Paper can’t take away the fact that when I look in the mirror, I see my natural parents.  They’re the people looking back at me.  They’ve always been with me.  They always will be with me.  They’ll always be with my children, and their children, and their children.  Meeting the people from the mirror for the first time is surreal.  It is a feeling that can’t be described to someone who has always known their genetic relatives.  It’s more than just sharing a nose.  It’s sharing a personality, a disposition, quirky habits, and little gestures.  It’s realizing that despite the fact that you are meeting these individuals for the first time, you’ve lived with them throughout your entire existence.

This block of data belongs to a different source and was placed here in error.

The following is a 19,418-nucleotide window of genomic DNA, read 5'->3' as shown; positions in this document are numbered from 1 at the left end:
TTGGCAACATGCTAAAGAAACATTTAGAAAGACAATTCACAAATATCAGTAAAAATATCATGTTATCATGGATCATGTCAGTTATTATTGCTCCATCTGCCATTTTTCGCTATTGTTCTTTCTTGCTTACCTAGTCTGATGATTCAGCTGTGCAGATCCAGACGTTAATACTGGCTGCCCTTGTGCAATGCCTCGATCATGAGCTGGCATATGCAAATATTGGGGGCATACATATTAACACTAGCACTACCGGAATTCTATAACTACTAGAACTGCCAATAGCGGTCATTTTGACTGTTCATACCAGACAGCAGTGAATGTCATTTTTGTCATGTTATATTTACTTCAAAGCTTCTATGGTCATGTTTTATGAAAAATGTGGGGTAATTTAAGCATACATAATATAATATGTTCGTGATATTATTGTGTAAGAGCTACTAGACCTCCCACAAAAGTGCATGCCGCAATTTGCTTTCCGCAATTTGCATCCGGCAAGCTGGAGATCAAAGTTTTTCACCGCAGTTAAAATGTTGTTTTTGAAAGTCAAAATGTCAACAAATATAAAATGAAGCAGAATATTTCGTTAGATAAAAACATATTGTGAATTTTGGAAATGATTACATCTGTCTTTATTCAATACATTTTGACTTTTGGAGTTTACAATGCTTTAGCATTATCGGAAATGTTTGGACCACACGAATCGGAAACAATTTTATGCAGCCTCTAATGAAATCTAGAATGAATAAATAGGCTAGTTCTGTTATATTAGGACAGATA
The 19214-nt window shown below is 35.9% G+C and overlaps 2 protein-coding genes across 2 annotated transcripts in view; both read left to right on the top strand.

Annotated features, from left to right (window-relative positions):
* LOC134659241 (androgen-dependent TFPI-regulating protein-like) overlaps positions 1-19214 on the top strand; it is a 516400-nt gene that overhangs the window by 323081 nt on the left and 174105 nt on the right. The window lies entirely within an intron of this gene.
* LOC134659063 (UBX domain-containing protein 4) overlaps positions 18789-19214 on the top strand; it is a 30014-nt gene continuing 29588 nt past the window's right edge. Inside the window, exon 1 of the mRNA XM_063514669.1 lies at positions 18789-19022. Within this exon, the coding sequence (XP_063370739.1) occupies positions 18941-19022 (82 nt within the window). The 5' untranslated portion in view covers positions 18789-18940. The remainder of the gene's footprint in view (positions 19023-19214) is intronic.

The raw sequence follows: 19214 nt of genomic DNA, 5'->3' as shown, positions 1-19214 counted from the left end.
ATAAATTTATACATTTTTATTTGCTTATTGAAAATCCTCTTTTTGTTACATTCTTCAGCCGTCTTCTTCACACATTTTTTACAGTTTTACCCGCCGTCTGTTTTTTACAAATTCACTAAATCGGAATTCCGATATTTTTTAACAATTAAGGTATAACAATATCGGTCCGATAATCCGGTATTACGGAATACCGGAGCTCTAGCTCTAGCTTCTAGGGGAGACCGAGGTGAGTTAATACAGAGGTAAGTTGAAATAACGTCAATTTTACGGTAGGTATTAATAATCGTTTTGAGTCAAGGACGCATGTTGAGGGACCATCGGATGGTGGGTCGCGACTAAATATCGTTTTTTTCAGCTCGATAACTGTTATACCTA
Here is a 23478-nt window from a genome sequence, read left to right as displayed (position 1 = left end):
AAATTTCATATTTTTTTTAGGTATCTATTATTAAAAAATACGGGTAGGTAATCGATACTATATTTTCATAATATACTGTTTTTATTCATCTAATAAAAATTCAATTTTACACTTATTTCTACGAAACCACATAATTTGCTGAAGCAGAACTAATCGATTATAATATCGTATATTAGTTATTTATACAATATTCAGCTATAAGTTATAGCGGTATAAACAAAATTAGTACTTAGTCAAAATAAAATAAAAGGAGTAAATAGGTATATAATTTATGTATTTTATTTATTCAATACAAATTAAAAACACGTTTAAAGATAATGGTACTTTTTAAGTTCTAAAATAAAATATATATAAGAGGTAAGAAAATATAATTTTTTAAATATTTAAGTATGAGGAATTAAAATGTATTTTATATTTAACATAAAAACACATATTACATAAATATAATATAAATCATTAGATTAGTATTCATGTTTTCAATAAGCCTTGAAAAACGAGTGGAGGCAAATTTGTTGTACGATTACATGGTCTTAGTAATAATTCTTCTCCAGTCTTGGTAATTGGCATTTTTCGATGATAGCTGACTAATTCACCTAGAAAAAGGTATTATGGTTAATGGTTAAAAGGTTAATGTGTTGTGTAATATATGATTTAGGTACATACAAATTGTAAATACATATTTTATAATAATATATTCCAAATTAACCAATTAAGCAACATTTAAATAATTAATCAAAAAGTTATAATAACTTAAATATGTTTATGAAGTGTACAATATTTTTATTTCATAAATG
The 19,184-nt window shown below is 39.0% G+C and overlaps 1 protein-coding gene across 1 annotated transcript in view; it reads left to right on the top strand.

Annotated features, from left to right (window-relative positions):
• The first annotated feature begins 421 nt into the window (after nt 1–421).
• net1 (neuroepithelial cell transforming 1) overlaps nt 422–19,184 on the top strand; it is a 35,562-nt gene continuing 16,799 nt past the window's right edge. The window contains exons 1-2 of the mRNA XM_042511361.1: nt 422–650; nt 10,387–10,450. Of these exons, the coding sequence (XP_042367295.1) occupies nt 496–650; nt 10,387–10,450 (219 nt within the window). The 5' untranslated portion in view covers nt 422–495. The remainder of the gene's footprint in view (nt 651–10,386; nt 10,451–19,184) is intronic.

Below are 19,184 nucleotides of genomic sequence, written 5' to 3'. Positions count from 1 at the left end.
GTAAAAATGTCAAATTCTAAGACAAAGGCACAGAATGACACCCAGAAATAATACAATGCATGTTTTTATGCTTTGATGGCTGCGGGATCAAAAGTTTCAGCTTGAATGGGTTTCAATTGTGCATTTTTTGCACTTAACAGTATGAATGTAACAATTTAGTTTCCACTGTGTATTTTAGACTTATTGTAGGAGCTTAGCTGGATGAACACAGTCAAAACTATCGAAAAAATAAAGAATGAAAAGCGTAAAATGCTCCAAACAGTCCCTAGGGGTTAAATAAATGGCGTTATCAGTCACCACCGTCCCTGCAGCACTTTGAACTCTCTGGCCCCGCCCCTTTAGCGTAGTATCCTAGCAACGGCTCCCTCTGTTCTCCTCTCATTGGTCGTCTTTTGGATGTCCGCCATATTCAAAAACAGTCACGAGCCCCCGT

That’s not to say that we are nothing but a product of nature.  We absorb things from our nurturing parents as well, but our nature survives and thrives enough even throughout total separation to be immediately recognizable upon reunion.  We’re not blank slates.  If the great social experiment called adoption has proven nothing else, it has proven that.  We may have entirely different political and religious beliefs due to our upbringing.  We may have different concepts of marriage, family, and social responsibilities.  But we have the same smile, or the same quick temper, or the same talents as the parents who created us.  All of these parents are very real, and whether we have known them personally or not, we have been having a relationship with them throughout our lives.  Whether we admit the similarities or not—they are there.  They are inescapable.